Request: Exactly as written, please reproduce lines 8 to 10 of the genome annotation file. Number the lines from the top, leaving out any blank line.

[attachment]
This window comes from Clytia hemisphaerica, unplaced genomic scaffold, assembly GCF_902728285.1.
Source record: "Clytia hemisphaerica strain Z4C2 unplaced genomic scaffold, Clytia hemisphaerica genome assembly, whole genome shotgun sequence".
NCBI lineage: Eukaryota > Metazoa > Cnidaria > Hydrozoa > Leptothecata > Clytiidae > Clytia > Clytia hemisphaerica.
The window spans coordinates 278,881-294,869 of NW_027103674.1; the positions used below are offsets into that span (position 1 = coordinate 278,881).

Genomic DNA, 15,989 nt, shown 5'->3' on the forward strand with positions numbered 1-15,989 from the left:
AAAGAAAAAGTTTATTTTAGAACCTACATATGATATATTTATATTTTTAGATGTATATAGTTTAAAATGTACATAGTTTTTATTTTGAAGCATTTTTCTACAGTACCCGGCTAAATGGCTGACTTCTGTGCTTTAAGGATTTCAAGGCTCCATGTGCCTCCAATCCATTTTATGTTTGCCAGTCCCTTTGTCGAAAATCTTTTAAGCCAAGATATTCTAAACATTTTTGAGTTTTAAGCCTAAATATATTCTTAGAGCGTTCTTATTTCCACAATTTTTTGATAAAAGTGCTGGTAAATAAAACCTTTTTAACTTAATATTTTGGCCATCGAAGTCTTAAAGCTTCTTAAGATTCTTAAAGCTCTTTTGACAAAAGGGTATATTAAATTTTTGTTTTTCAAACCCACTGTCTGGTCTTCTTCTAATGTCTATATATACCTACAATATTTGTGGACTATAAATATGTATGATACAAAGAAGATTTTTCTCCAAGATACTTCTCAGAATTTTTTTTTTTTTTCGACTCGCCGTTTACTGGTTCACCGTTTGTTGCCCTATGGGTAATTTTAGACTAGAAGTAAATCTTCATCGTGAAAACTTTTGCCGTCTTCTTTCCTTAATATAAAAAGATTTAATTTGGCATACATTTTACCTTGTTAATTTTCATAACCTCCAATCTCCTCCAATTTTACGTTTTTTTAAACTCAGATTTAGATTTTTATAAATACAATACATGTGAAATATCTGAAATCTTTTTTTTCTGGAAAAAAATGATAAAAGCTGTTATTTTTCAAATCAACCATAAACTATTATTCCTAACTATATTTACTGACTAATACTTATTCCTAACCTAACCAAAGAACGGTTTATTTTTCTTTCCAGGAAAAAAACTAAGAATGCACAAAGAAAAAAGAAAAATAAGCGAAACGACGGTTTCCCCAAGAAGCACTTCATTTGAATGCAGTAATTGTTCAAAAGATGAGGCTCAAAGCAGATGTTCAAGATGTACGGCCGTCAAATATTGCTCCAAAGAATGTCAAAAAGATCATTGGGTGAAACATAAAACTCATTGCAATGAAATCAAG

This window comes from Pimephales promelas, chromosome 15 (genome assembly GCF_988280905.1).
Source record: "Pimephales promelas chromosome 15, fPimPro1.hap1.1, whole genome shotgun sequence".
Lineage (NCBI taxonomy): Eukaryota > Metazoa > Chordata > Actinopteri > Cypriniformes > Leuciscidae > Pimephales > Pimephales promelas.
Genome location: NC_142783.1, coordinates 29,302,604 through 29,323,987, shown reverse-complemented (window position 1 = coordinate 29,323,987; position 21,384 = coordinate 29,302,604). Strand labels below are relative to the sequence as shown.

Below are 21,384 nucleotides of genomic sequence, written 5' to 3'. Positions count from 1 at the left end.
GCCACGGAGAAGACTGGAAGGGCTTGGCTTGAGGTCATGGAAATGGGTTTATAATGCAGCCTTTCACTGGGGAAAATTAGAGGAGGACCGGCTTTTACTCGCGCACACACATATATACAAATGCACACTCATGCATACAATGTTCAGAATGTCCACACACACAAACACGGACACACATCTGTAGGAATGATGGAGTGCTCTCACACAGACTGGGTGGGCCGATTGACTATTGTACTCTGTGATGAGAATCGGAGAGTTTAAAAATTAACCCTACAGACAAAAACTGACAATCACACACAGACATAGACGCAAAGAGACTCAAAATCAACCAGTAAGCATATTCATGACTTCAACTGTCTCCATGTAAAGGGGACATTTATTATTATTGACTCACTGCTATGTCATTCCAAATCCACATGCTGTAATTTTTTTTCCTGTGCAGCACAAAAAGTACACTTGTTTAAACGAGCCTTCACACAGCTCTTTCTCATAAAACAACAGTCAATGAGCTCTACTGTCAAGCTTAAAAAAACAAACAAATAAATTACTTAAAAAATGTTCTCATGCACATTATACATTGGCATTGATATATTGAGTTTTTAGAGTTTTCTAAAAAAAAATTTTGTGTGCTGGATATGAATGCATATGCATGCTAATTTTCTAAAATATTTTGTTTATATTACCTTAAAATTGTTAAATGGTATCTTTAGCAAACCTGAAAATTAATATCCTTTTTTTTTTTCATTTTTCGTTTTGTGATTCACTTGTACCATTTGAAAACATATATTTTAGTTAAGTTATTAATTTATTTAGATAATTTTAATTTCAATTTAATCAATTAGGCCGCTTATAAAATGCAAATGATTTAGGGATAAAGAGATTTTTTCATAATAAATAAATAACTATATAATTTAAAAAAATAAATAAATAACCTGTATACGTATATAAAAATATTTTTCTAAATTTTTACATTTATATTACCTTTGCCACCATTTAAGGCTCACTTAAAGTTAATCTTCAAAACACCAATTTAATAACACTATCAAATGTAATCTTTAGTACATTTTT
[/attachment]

Source record: "Pimephales promelas chromosome 15, fPimPro1.hap1.1, whole genome shotgun sequence".
Lineage (NCBI taxonomy): Eukaryota > Metazoa > Chordata > Actinopteri > Cypriniformes > Leuciscidae > Pimephales > Pimephales promelas.
Genome location: NC_142783.1, coordinates 29,302,604 through 29,323,987, shown reverse-complemented (window position 1 = coordinate 29,323,987; position 21,384 = coordinate 29,302,604). Strand labels below are relative to the sequence as shown.